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Piecing Together the FragmentsTranslating Classical Verse, Creating Contemporary Poetry$
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Josephine Balmer

Print publication date: 2013

Print ISBN-13: 9780199585090

Published to Oxford Scholarship Online: January 2014

DOI: 10.1093/acprof:oso/9780199585090.001.0001

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PRINTED FROM OXFORD SCHOLARSHIP ONLINE (www.oxfordscholarship.com). (c) Copyright Oxford University Press, 2019. All Rights Reserved. An individual user may print out a PDF of a single chapter of a monograph in OSO for personal use. date: 14 October 2019

‘Hunting Down the Words’: Classical Translator Statements from Catullus to Arthur Golding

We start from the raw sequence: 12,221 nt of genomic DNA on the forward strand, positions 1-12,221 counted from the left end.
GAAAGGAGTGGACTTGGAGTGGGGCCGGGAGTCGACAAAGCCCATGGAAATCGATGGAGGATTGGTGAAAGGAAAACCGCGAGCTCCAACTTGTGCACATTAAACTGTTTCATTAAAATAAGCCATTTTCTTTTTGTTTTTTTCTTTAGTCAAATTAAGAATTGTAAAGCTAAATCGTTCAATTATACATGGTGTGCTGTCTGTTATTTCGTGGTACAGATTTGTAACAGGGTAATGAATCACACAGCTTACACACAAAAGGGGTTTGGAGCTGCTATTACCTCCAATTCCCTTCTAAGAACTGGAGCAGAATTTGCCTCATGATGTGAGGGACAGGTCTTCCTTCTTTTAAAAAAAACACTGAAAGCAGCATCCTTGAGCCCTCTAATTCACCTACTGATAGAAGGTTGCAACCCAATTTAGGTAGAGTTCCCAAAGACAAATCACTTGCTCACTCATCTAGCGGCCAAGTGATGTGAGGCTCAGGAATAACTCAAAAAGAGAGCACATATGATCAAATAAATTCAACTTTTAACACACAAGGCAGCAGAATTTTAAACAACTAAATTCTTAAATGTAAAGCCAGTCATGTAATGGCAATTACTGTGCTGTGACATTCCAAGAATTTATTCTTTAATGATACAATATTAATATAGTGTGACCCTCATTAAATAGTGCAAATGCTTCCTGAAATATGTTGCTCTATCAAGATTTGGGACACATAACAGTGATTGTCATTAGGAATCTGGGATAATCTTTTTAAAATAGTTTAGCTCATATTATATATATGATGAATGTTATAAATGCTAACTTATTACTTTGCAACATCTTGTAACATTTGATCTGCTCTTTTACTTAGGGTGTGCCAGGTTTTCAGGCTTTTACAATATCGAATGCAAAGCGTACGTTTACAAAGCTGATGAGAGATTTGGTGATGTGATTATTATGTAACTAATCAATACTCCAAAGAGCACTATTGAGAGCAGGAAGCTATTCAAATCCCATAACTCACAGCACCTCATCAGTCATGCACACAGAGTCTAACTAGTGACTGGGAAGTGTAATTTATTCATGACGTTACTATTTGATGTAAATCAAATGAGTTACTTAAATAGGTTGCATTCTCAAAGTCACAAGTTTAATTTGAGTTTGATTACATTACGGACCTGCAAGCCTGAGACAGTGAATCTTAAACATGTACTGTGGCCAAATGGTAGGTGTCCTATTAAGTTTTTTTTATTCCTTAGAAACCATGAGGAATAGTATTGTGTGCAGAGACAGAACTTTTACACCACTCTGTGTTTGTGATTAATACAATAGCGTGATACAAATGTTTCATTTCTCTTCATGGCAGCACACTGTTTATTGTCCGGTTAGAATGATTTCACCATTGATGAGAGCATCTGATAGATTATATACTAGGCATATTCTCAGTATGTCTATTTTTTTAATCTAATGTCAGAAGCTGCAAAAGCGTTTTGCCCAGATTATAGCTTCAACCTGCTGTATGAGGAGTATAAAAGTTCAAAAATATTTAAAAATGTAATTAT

‘Hunting Down the Words’: Classical Translator Statements from Catullus to Arthur Golding

Chapter:
(p.2) (p.3) 1 ‘Hunting Down the Words’: Classical Translator Statements from Catullus to Arthur Golding
Source:
Piecing Together the Fragments
Author(s):

Josephine Balmer

Publisher:
Oxford University Press
DOI:10.1093/acprof:oso/9780199585090.003.0001

This chapter considers how, as the role of the translator as writer moves increasingly to the fore, the personal statements of translators are beginning to be viewed as an integral part of literary history. It examines the history of such statements, beginning with Catullus, Cicero, Quintilian, Pliny, and Jerome in the Roman world, before moving on to prefaces and introductions to classical poetry translation in Anglo-Saxon and medieval English and Scots, from King Alfred through Gavin Douglas to William Caxton and Arthur Golding.

Keywords:   classical poetry translation, literary history, Catullus, Cicero, Pliny, Quintilian, Jerome, King Alfred, Gavin Douglas, William Caxton, Arthur Golding

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